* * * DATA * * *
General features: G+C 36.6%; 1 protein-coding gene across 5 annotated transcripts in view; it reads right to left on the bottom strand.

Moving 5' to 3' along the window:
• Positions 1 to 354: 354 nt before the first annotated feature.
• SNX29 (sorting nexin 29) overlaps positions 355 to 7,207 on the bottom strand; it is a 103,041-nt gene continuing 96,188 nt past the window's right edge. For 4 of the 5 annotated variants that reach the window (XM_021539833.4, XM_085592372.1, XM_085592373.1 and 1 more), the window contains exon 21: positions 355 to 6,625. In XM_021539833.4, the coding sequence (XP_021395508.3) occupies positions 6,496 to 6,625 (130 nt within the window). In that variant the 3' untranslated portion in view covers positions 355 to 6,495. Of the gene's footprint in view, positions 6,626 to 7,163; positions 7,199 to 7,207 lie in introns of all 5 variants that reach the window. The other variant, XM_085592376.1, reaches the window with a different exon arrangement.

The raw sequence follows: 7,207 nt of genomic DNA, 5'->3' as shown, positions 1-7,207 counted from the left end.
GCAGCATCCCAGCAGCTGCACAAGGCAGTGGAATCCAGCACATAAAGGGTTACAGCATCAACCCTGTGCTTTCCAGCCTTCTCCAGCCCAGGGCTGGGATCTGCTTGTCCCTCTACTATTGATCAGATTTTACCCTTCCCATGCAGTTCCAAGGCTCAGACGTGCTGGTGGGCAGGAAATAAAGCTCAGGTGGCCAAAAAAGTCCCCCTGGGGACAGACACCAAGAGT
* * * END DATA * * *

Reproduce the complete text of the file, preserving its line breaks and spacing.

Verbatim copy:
General features: G+C 36.6%; 1 protein-coding gene across 5 annotated transcripts in view; it reads right to left on the bottom strand.

Moving 5' to 3' along the window:
• Positions 1 to 354: 354 nt before the first annotated feature.
• SNX29 (sorting nexin 29) overlaps positions 355 to 7,207 on the bottom strand; it is a 103,041-nt gene continuing 96,188 nt past the window's right edge. For 4 of the 5 annotated variants that reach the window (XM_021539833.4, XM_085592372.1, XM_085592373.1 and 1 more), the window contains exon 21: positions 355 to 6,625. In XM_021539833.4, the coding sequence (XP_021395508.3) occupies positions 6,496 to 6,625 (130 nt within the window). In that variant the 3' untranslated portion in view covers positions 355 to 6,495. Of the gene's footprint in view, positions 6,626 to 7,163; positions 7,199 to 7,207 lie in introns of all 5 variants that reach the window. The other variant, XM_085592376.1, reaches the window with a different exon arrangement.

The raw sequence follows: 7,207 nt of genomic DNA, 5'->3' as shown, positions 1-7,207 counted from the left end.
GCAGCATCCCAGCAGCTGCACAAGGCAGTGGAATCCAGCACATAAAGGGTTACAGCATCAACCCTGTGCTTTCCAGCCTTCTCCAGCCCAGGGCTGGGATCTGCTTGTCCCTCTACTATTGATCAGATTTTACCCTTCCCATGCAGTTCCAAGGCTCAGACGTGCTGGTGGGCAGGAAATAAAGCTCAGGTGGCCAAAAAAGTCCCCCTGGGGACAGACACCAAGAGT